It all flashed by so quickly as life’s best moments do. Before they knew it, the Capitals were back in Washington for a wild weekend celebration that ranged from Arlington bars to Nationals Park to the Georgetown waterfront to Adams Morgan to DuPont Circle clubs. 

By Monday, Holtby and Ovechkin were in New York for an appearance on The Tonight Show. Tuesday was the long-awaited championship parade up Constitution Avenue, one of the great parties in D.C. history.

Yet within a week, Trotz had resigned and taken a new job with the New York Islanders and Lambert and Korn went with him. Within two weeks Brooks Orpik and Grubauer had been traded to Colorado at the NHL Draft and within three Beagle had signed as a free agent with Vancouver. Orpik would soon return, but the group was already breaking up. 

Throughout July and August, the Cup made its way from Washington to Moscow and everywhere in between. But soon the short summer was over and a new season - one that would not end with a title - had begun. 

Within days the Stanley Cup will belong to someone else. The Capitals’ year with it is almost over. The party has moved on. What’s left are the memories and the stories of a magical playoff run that ended exactly a year ago in Vegas and that so many never thought they’d see.


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Caps finally solve Halak for improbable shootout win

Caps finally solve Halak for improbable shootout win

The Capitals needed a goal from T.J. Oshie with less than a minute remaining to force overtime on Saturday where they would go on to defeat the Boston Bruins 3-2 in a shootout.

It looked like Jaroslav Halak would once again pull off a miraculous win as he turned aside 42 shots, but the Caps kept up the pressure late to tie the game and get back in the win column.

Saturday's win is now Washington's 15th in the last 16 contests against the Bruins.

Here is how the Caps won.

Boyd makes the most of his opportunity

On Friday, Travis Boyd was a Hershey Bear. With Nic Dowd and Carl Hagelin both injured but without enough money under the cap for Boyd, the Caps recalled Tyler Lewington on Friday and skated seven defensemen and only 11 forwards against the Montreal Canadiens. On Saturday, the team sent Lewington and Ilya Samsonov to Hershey and recalled Vitek Vanecek and Boyd. The extra cap space the team gained from Vanecek taking Samsonov's spot allowed them to recall Boyd and skate four full forward lines. The impact of Boyd's addition was felt in the first period when Boyd scored a deflection to beat Halak and get the Caps on the board.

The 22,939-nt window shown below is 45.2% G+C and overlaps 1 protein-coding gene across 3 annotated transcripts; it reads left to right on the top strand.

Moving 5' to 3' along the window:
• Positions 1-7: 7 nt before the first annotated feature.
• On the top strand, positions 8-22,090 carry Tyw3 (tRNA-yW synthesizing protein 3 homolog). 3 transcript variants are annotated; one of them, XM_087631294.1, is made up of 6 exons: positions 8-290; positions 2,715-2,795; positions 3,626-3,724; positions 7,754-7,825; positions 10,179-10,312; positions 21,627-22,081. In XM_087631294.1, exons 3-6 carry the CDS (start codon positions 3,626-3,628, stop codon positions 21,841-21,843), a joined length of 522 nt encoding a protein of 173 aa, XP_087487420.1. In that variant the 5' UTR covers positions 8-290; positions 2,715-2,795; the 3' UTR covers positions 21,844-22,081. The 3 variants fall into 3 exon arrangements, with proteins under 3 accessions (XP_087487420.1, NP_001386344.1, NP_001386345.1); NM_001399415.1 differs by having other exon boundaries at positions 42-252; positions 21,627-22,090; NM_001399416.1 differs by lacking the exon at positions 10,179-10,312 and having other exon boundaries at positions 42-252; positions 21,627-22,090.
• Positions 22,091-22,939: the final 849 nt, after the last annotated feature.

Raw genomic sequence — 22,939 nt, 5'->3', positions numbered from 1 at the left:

In seven games with the Caps this season, Boyd has one goal and four assists.

Caps get their power play setup on 6-on-5

For much of the night, the Caps just could not figure out Halak. They poured on the shots, but he was there each time and looked like he would be able to lead his team to the narrow victory. Late in regulation, the Caps pulled Braden Holtby for the extra attacker and the Caps gave Boston a power play look.

Washington had its top power play unit on the ice plus Tom Wilson. The goal looked like one right out of the power play's playbook with Evgeny Kuznetsov behind the goal line feeding Oshie in the slot. Oshie is great at getting those quick shots away from in close and he finally beat Halak with 59 seconds remaining.

Oshie was instrumental in setting up the goal as well as he blocked a clearing attempt from Zdeno Chara with his glove to keep the puck in the offensive zone just seconds before Kuznetsov set him up for the goal.

Backstrom and Vrana deliver in the shootout

Washington scored only twice on the shootout, but that would be all they needed.

The normally automatic Oshie was stopped on his shootout attempt putting Washington behind early on.I n a score-or-go-home situation for Nicklas Backstrom, he managed to sneak a shot in between the glove and the pad of Halak to force extra rounds of the shootout. Then Jakub Vrana pulled off one of the nices shootout goals you will ever see.


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Boyd makes his case, Oshie saves the game and Vrana dazzles

Boyd makes his case, Oshie saves the game and Vrana dazzles

The Capitals are back in the win column after Saturday's 3-2 shootout win, but they almost didn't get there because of that pesky Jaroslav Halak. It took a last minute goal from T.J. Oshie and some shootout magic by Jakub Vrana. Having four full forward lines certainly helped, too.

Check out the recap of Saturday's game here.

Observations from the win

Boyd or Stephenson? Boyd is making his case